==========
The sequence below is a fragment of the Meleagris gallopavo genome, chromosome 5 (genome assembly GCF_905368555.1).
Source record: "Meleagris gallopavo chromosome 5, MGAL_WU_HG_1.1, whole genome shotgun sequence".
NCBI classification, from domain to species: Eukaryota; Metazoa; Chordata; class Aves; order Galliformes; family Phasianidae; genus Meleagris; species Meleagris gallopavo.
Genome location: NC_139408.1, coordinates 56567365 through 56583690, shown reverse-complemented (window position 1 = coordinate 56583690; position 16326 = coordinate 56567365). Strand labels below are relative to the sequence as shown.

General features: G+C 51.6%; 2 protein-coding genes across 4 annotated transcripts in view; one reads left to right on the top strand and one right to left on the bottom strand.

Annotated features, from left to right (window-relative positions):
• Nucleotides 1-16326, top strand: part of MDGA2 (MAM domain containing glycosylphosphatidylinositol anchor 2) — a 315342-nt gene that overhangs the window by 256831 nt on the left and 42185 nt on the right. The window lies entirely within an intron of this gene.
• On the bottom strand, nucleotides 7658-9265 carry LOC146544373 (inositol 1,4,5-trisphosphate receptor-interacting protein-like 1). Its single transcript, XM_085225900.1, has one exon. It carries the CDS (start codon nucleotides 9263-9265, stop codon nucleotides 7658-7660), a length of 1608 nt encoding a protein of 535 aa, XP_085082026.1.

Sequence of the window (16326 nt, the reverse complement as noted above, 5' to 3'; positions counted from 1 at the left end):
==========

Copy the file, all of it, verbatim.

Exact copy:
The sequence below is a fragment of the Meleagris gallopavo genome, chromosome 5 (genome assembly GCF_905368555.1).
Source record: "Meleagris gallopavo chromosome 5, MGAL_WU_HG_1.1, whole genome shotgun sequence".
NCBI classification, from domain to species: Eukaryota; Metazoa; Chordata; class Aves; order Galliformes; family Phasianidae; genus Meleagris; species Meleagris gallopavo.
Genome location: NC_139408.1, coordinates 56567365 through 56583690, shown reverse-complemented (window position 1 = coordinate 56583690; position 16326 = coordinate 56567365). Strand labels below are relative to the sequence as shown.

General features: G+C 51.6%; 2 protein-coding genes across 4 annotated transcripts in view; one reads left to right on the top strand and one right to left on the bottom strand.

Annotated features, from left to right (window-relative positions):
• Nucleotides 1-16326, top strand: part of MDGA2 (MAM domain containing glycosylphosphatidylinositol anchor 2) — a 315342-nt gene that overhangs the window by 256831 nt on the left and 42185 nt on the right. The window lies entirely within an intron of this gene.
• On the bottom strand, nucleotides 7658-9265 carry LOC146544373 (inositol 1,4,5-trisphosphate receptor-interacting protein-like 1). Its single transcript, XM_085225900.1, has one exon. It carries the CDS (start codon nucleotides 9263-9265, stop codon nucleotides 7658-7660), a length of 1608 nt encoding a protein of 535 aa, XP_085082026.1.

Sequence of the window (16326 nt, the reverse complement as noted above, 5' to 3'; positions counted from 1 at the left end):